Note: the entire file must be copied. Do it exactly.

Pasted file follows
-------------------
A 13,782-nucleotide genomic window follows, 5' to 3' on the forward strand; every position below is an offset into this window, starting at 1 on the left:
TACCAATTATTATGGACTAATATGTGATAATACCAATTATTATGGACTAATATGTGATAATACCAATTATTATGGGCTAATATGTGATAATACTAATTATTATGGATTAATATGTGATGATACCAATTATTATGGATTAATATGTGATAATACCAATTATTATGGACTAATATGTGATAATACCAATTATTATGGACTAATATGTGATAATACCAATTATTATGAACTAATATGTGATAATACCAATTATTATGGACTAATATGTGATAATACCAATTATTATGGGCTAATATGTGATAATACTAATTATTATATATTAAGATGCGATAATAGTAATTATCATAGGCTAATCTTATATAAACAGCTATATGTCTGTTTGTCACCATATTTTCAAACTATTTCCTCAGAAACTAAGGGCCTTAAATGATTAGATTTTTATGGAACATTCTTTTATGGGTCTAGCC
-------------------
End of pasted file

A 13,782-nucleotide genomic window follows, 5' to 3' on the forward strand; every position below is an offset into this window, starting at 1 on the left:
TACCAATTATTATGGACTAATATGTGATAATACCAATTATTATGGACTAATATGTGATAATACCAATTATTATGGGCTAATATGTGATAATACTAATTATTATGGATTAATATGTGATGATACCAATTATTATGGATTAATATGTGATAATACCAATTATTATGGACTAATATGTGATAATACCAATTATTATGGACTAATATGTGATAATACCAATTATTATGAACTAATATGTGATAATACCAATTATTATGGACTAATATGTGATAATACCAATTATTATGGGCTAATATGTGATAATACTAATTATTATATATTAAGATGCGATAATAGTAATTATCATAGGCTAATCTTATATAAACAGCTATATGTCTGTTTGTCACCATATTTTCAAACTATTTCCTCAGAAACTAAGGGCCTTAAATGATTAGATTTTTATGGAACATTCTTTTATGGGTCTAGCC